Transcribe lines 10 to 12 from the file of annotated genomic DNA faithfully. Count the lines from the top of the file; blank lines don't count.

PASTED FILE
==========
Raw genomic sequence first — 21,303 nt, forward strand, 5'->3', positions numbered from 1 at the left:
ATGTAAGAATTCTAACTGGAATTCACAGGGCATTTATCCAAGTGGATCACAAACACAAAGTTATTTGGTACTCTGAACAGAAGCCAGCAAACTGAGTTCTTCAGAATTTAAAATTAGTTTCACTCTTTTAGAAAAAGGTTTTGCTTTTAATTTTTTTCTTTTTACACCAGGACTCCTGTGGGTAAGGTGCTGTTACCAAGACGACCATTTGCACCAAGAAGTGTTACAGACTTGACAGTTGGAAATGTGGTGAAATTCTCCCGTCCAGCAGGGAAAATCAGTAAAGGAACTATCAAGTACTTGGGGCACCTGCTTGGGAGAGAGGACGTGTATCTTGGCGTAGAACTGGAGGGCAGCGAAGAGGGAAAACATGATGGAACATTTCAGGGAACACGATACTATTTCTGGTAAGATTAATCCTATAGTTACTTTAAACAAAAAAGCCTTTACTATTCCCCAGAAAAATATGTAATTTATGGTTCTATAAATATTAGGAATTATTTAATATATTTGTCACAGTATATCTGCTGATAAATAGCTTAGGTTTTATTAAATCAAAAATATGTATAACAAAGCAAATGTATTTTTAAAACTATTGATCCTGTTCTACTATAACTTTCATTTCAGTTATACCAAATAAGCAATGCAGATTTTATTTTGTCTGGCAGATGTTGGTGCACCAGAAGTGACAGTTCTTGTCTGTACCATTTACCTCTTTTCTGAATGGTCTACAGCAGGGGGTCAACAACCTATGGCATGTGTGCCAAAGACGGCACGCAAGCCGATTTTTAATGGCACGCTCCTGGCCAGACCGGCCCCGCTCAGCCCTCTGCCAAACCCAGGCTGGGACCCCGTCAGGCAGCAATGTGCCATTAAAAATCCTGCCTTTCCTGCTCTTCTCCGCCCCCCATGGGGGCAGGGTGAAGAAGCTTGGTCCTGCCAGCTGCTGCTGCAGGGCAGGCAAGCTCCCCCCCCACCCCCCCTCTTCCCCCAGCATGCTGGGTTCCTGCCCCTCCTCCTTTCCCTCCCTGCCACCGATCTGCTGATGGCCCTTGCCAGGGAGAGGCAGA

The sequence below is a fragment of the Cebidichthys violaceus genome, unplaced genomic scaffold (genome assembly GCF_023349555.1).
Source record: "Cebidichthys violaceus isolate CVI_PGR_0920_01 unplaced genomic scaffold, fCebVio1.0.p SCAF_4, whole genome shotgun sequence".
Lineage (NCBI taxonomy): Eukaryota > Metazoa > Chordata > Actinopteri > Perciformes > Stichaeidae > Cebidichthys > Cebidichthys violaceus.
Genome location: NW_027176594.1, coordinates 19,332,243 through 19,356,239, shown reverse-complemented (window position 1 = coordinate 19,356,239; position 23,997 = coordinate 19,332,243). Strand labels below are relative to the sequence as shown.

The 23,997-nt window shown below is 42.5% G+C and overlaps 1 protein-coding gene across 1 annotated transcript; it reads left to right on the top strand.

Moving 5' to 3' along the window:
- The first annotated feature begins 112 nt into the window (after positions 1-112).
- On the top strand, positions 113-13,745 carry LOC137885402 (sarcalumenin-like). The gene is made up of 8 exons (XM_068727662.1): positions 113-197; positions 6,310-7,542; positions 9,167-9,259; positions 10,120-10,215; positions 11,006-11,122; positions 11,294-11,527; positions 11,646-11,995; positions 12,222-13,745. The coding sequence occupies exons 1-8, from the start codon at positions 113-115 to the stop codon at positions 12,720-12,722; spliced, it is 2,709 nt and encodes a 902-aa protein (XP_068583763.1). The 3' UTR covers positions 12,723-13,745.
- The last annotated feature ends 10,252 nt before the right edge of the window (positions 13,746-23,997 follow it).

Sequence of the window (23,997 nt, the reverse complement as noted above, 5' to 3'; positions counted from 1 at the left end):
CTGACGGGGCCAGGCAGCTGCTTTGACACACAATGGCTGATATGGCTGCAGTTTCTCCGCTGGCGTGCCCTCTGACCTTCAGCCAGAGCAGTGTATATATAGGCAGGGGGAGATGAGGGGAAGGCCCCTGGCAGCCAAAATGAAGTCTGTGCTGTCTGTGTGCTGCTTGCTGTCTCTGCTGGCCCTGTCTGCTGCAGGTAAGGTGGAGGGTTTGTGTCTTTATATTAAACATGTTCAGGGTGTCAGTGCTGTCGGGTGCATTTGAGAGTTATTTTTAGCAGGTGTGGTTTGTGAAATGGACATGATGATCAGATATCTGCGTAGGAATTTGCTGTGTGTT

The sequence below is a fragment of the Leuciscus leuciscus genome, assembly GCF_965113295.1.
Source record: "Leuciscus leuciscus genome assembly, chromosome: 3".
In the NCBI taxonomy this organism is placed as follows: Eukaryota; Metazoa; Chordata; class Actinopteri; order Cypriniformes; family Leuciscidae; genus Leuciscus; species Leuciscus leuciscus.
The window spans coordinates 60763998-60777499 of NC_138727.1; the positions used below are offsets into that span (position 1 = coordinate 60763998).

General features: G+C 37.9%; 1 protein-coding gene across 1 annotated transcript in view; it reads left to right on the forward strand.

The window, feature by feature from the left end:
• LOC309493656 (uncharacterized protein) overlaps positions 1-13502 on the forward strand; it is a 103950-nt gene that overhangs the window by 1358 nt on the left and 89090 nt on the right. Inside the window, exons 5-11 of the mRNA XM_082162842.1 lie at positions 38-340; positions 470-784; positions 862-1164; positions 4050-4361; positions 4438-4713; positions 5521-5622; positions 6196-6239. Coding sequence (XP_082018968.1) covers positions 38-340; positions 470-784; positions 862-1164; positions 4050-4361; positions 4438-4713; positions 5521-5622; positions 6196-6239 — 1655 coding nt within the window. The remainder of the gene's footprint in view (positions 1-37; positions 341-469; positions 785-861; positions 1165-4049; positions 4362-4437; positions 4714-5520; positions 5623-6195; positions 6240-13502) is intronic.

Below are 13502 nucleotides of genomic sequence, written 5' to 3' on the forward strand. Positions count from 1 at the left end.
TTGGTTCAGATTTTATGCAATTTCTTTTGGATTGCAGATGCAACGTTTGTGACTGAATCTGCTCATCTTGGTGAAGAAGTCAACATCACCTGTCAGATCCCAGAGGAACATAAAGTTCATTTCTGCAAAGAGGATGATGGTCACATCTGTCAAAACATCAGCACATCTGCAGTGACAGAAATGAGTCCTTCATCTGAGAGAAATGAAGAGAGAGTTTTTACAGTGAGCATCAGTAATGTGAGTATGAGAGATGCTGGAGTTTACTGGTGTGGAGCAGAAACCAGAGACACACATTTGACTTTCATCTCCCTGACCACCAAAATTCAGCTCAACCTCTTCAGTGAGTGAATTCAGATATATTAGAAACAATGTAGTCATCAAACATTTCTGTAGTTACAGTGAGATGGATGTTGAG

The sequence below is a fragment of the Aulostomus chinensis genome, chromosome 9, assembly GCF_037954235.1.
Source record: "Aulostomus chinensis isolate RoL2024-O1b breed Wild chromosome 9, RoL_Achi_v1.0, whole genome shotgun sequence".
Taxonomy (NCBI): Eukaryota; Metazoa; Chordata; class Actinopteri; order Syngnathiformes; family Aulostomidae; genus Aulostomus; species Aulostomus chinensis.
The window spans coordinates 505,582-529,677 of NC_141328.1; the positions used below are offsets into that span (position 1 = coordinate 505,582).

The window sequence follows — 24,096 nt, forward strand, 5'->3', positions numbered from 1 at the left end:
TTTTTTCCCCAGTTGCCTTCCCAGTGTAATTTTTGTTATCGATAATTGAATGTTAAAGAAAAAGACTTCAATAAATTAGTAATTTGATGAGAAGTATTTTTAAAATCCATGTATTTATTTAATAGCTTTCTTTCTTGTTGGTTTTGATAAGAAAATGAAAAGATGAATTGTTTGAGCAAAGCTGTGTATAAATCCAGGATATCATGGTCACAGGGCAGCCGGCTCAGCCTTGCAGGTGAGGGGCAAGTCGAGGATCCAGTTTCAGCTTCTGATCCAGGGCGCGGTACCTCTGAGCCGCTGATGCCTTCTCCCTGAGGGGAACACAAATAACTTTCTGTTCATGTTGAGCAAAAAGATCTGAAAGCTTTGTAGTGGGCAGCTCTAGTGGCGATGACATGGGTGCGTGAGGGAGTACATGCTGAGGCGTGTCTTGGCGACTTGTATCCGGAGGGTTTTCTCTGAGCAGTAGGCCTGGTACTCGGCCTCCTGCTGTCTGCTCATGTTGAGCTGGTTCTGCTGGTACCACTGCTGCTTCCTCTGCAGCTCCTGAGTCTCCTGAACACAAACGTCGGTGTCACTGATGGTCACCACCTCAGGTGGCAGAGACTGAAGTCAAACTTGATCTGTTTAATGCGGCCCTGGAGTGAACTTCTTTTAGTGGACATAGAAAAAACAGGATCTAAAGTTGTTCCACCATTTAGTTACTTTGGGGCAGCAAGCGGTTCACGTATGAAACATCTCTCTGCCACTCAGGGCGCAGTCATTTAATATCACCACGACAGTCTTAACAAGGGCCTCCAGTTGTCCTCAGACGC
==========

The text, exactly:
- On the top strand, positions 113-13,745 carry LOC137885402 (sarcalumenin-like). The gene is made up of 8 exons (XM_068727662.1): positions 113-197; positions 6,310-7,542; positions 9,167-9,259; positions 10,120-10,215; positions 11,006-11,122; positions 11,294-11,527; positions 11,646-11,995; positions 12,222-13,745. The coding sequence occupies exons 1-8, from the start codon at positions 113-115 to the stop codon at positions 12,720-12,722; spliced, it is 2,709 nt and encodes a 902-aa protein (XP_068583763.1). The 3' UTR covers positions 12,723-13,745.
- The last annotated feature ends 10,252 nt before the right edge of the window (positions 13,746-23,997 follow it).

Sequence of the window (23,997 nt, the reverse complement as noted above, 5' to 3'; positions counted from 1 at the left end):